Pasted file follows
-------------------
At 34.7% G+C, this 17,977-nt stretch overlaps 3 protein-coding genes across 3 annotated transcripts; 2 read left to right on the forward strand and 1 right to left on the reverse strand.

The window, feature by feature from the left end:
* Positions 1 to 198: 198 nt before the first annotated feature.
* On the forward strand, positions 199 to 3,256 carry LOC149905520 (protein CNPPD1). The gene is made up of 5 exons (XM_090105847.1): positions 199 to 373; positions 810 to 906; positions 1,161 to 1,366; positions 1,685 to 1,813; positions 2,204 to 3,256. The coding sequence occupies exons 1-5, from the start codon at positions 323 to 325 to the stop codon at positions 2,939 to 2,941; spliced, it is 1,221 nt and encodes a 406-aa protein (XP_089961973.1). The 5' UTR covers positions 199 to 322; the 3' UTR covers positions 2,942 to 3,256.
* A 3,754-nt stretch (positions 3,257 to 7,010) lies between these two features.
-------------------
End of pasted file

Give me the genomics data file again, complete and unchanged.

At 34.7% G+C, this 17,977-nt stretch overlaps 3 protein-coding genes across 3 annotated transcripts; 2 read left to right on the forward strand and 1 right to left on the reverse strand.

The window, feature by feature from the left end:
* Positions 1 to 198: 198 nt before the first annotated feature.
* On the forward strand, positions 199 to 3,256 carry LOC149905520 (protein CNPPD1). The gene is made up of 5 exons (XM_090105847.1): positions 199 to 373; positions 810 to 906; positions 1,161 to 1,366; positions 1,685 to 1,813; positions 2,204 to 3,256. The coding sequence occupies exons 1-5, from the start codon at positions 323 to 325 to the stop codon at positions 2,939 to 2,941; spliced, it is 1,221 nt and encodes a 406-aa protein (XP_089961973.1). The 5' UTR covers positions 199 to 322; the 3' UTR covers positions 2,942 to 3,256.
* A 3,754-nt stretch (positions 3,257 to 7,010) lies between these two features.